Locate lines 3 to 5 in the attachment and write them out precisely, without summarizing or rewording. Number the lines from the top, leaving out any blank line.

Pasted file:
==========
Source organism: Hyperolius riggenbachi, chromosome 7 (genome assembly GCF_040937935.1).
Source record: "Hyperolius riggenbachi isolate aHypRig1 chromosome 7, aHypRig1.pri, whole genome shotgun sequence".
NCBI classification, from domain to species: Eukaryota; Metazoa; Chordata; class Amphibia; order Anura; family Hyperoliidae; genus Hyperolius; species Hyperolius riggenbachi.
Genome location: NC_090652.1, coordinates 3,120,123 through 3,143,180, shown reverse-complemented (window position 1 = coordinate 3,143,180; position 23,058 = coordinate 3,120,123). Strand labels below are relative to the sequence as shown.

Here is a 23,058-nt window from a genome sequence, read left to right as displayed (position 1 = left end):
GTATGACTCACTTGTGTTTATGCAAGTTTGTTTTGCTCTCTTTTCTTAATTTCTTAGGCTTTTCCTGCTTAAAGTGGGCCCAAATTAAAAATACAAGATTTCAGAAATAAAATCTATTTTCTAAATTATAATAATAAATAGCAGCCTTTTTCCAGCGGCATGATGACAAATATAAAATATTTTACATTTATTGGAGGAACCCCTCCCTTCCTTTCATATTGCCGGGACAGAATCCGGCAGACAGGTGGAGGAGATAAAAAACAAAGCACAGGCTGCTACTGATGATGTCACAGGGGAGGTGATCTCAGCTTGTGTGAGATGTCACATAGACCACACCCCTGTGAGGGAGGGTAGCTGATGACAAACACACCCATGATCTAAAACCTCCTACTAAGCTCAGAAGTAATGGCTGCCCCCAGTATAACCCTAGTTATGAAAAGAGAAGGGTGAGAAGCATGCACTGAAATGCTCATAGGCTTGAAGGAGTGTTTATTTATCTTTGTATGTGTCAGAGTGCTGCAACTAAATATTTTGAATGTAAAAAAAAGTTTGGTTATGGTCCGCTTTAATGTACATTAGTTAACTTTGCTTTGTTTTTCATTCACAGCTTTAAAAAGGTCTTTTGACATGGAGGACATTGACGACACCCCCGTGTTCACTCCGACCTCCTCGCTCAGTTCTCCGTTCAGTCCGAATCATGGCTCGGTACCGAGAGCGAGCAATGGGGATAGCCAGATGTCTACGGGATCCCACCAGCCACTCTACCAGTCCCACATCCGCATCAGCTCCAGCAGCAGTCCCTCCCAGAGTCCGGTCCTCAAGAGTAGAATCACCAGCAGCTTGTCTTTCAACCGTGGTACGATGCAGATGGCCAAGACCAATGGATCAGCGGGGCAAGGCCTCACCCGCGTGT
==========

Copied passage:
NCBI classification, from domain to species: Eukaryota; Metazoa; Chordata; class Amphibia; order Anura; family Hyperoliidae; genus Hyperolius; species Hyperolius riggenbachi.
Genome location: NC_090652.1, coordinates 3,120,123 through 3,143,180, shown reverse-complemented (window position 1 = coordinate 3,143,180; position 23,058 = coordinate 3,120,123). Strand labels below are relative to the sequence as shown.

Here is a 23,058-nt window from a genome sequence, read left to right as displayed (position 1 = left end):